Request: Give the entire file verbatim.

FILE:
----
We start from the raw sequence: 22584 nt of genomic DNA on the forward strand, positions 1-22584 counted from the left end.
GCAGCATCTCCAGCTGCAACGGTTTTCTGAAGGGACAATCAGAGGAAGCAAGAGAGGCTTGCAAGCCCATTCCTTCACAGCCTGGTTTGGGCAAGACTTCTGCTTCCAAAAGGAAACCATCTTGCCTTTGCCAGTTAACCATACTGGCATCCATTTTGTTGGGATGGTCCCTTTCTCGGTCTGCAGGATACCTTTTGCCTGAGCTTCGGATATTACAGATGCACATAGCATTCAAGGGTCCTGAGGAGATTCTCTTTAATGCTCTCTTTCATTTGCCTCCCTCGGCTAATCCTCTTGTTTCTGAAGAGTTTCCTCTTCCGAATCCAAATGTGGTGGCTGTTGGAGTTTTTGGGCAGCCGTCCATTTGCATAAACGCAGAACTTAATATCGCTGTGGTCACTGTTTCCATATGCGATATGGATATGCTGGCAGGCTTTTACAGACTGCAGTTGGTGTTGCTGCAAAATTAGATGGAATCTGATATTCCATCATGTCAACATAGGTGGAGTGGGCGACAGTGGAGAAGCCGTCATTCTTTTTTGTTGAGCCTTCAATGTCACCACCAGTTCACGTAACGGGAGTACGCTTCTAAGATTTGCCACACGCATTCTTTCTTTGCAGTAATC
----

We start from the raw sequence: 22584 nt of genomic DNA on the forward strand, positions 1-22584 counted from the left end.
GCAGCATCTCCAGCTGCAACGGTTTTCTGAAGGGACAATCAGAGGAAGCAAGAGAGGCTTGCAAGCCCATTCCTTCACAGCCTGGTTTGGGCAAGACTTCTGCTTCCAAAAGGAAACCATCTTGCCTTTGCCAGTTAACCATACTGGCATCCATTTTGTTGGGATGGTCCCTTTCTCGGTCTGCAGGATACCTTTTGCCTGAGCTTCGGATATTACAGATGCACATAGCATTCAAGGGTCCTGAGGAGATTCTCTTTAATGCTCTCTTTCATTTGCCTCCCTCGGCTAATCCTCTTGTTTCTGAAGAGTTTCCTCTTCCGAATCCAAATGTGGTGGCTGTTGGAGTTTTTGGGCAGCCGTCCATTTGCATAAACGCAGAACTTAATATCGCTGTGGTCACTGTTTCCATATGCGATATGGATATGCTGGCAGGCTTTTACAGACTGCAGTTGGTGTTGCTGCAAAATTAGATGGAATCTGATATTCCATCATGTCAACATAGGTGGAGTGGGCGACAGTGGAGAAGCCGTCATTCTTTTTTGTTGAGCCTTCAATGTCACCACCAGTTCACGTAACGGGAGTACGCTTCTAAGATTTGCCACACGCATTCTTTCTTTGCAGTAATC